Julien Macdonald OBE: This Welsh fashion designer received his MA at the Royal College of Art London, after his successful RCA graduation show in 1996, the designer was chosen by Karl Lagerfeld, as head designer of knitwear for Chanel and the Lagerfeld label from 1996 to 1998.
In 1997, Macdonald launched his Mermaid label, followed by his first London fashion week show for spring/summer 1998. He was named British fashion designer of the year, in 2001, and took over as creative director of the French fashion house, Givenchy. The designer was awarded the OBE for his services to the fashion industry in November 2006.
The Julien Macdonald label is manufactured in Britain and available worldwide.
Amanda Wakeley: Dresses the world most stylish women, since opening her Chelsea boutique in the heart of London in 1990. Wakeley's glamorous evening dresses, cocktail dresses and accessories, have adorned stars like Beyonce, Kate Winslet and Angelina Jolie as they strut their stuff on the red carpet.
Nicole Farhi: Farhi by Nichole Farhi is an influential and lifestyle brand that was founded in 1982. The show will feature wearable designs from the creative Director, Joanna Sykes. Nicole Farhi, French-born to Turkish parents, now heads one of Britain's best-loved fashion and lifestyle brands consisting of womenswear, menswear, accessories, diffusion lines and home-wares. Farhi's designer clothes are understated and easy to wear, but they are also chic, elegant, luxurious and accessible.
Maria Grachvogel: This is said to be the label of choice for many of the world's most stylish women. The label is worn by Emma Thompson, Yasmin Le Bon and Jessie J. The brand is known for its effortless glamour. The basis for Maria's designs can be found in her cutting technique that sculpts and work in harmony with the woman's body, redefining the female silhouette. Maria Grachvogel brand is celebrating its 20th anniversary.
Most famous trademark piece, quoted the designer, is "The most fabulously cut trousers, jumpsuit and my artwork prints."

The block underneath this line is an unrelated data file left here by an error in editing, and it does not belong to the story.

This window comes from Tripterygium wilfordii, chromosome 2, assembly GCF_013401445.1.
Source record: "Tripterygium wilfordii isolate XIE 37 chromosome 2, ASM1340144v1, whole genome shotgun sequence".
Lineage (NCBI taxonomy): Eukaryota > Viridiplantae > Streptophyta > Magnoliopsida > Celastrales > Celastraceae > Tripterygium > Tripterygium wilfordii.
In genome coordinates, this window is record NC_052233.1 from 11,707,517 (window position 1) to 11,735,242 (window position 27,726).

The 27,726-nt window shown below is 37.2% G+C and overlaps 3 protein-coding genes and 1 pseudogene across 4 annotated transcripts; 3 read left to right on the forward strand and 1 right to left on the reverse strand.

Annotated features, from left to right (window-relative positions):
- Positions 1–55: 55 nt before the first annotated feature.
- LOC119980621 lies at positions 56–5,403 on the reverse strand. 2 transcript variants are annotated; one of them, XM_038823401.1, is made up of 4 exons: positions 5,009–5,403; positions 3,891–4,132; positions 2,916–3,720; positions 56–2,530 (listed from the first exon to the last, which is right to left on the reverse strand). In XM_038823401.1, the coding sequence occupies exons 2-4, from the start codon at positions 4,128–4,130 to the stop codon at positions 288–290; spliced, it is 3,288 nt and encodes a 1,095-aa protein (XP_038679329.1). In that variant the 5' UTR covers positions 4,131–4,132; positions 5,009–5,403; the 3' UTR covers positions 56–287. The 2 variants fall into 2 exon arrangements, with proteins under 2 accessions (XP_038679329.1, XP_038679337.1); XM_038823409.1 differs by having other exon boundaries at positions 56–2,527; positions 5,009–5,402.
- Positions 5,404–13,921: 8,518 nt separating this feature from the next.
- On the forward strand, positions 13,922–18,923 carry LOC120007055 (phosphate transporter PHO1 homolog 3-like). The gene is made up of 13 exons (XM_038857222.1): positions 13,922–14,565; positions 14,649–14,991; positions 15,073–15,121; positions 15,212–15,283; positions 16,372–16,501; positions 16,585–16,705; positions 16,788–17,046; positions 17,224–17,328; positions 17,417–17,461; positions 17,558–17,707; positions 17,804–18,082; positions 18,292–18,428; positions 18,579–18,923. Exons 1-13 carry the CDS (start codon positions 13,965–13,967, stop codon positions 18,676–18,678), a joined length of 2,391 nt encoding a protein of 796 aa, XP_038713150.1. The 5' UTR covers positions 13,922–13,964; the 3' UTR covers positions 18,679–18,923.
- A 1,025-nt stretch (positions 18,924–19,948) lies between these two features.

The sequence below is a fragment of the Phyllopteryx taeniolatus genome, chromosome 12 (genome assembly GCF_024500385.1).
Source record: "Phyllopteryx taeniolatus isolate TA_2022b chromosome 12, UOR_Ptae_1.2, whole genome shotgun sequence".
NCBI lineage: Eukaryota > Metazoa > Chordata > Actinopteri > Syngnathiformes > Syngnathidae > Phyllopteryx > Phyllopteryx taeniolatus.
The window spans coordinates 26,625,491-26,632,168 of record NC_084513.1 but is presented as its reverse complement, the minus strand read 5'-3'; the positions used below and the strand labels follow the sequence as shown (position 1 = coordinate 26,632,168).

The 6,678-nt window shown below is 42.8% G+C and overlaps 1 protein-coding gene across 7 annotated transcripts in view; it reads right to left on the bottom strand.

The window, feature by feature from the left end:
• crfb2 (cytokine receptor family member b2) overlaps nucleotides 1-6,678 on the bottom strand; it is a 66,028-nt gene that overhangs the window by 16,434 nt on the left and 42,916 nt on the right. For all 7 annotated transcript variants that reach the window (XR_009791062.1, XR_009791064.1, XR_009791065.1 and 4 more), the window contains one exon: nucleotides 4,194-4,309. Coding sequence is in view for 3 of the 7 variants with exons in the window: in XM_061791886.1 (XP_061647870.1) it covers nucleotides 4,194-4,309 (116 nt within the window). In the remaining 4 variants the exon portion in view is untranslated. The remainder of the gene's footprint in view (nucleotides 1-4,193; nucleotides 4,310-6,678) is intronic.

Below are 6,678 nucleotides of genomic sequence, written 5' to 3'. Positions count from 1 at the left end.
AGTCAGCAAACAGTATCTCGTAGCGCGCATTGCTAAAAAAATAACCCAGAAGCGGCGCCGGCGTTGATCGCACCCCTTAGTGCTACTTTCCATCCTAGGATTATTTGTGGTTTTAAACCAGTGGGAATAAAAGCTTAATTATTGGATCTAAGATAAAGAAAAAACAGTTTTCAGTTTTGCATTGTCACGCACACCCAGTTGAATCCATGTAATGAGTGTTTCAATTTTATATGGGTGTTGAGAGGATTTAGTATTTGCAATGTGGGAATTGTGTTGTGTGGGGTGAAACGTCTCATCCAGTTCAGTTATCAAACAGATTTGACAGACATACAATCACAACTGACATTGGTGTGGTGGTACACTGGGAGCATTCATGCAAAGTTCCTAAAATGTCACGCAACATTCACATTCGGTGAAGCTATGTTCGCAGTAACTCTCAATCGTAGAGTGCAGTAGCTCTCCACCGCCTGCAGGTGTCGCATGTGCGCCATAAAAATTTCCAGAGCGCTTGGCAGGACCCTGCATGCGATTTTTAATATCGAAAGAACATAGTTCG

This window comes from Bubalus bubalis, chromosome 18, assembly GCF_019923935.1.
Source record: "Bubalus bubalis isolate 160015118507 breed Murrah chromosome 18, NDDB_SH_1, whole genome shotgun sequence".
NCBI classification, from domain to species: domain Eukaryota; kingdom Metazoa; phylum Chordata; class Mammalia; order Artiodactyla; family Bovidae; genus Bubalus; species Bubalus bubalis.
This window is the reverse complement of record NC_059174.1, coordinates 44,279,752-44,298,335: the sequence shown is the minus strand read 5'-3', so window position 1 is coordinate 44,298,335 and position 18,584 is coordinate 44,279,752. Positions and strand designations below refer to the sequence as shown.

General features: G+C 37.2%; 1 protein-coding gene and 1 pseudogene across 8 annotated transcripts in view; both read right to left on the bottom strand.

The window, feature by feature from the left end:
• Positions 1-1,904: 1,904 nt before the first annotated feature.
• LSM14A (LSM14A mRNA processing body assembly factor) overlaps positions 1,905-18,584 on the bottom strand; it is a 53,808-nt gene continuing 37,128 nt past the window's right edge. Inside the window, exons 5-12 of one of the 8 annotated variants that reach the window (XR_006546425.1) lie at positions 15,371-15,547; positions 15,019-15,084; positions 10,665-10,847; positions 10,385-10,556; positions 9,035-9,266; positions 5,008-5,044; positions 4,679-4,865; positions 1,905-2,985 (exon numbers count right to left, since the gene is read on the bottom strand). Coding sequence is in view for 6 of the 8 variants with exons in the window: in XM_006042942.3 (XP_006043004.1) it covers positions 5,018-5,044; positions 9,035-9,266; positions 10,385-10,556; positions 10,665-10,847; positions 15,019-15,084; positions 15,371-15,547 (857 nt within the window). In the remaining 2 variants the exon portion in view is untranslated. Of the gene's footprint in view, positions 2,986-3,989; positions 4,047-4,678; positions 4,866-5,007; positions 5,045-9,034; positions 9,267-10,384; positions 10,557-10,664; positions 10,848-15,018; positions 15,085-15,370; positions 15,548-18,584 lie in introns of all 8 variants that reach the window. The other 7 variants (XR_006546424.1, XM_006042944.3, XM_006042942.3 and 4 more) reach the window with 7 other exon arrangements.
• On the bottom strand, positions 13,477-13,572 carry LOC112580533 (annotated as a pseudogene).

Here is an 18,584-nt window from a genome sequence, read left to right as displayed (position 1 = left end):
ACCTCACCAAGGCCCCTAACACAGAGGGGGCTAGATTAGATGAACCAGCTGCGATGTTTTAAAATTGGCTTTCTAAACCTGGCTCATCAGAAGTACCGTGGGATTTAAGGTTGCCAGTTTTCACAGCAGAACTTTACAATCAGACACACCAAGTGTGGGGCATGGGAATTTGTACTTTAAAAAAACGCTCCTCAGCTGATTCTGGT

Somerset House is where it's all happening; it is worth the trip if only to see this magnificent historic building.
Designer Catwalk Show Timetable
Thursday 20th February 2014
Farhi by Nicole Farhi
Friday 21st February 2014
Saturday 22nd February 2014
Sunday 23rd February 2014
Somerset House Plays Host to London Fashion Weekend February 2014
Somerset house is described as a spectacular neo-classical building set in the heart of London between the Strand and the Victoria Embankment, overlooking the River Thames. It is one of Britain's finest and largest 18th century building, this beautiful architectural landmark was built on the site of an old Tudor palace.
The old Tudor palace was completely demolished in 1775, making way for the current building designed by Sir William Chambers in 1776. The house was further extended with Victorian wings to the north and south, the east wing forms part of King's College London.
The house was used as a residence by queen consort in the reign of King James l, it became the London residence of his wife, Ann of Denmark, and was renamed Denmark House.
Somerset house has a long and checkered history, it has been home to many societies and institutions, including The Royal Academy of Arts, The Royal Society, The Society of Antiquaries, The Navy Board, The Inland Revenue and many more.
It is where Oliver Cromwell's body lay in state after his death. There were program of rebuilding by Queen Henrietta Maria, wife of King Charles l, who created the river front feature to designs of the late Inigo Jones who had died at Somerset house in 1652. For more detailed historical facts about Somerset house use this link.
The Great Exhibition Room is said to be the most important part of the building, situated at the top of the steep winding staircase, it was described by Joseph Baretti, 18th century writer and secretary to the Royal Academy of Arts, as, "undoubtedly at that date the finest gallery for displaying pictures so far built.
The Somerset House Trust was established in 1997 to conserve and develop Somerset house and the surrounding space for public use. It is a major arts and cultural center in the heart of the capital. In the summer, the large courtyard comes alive with 55 fountains, in the winter it becomes London's favorite ice rink. Somerset House exhibits contemporary art and design, free displays, family workshops and guided tours, it is also home to London Fashion Week.
By J Alexis-Hagues © 07/02/2014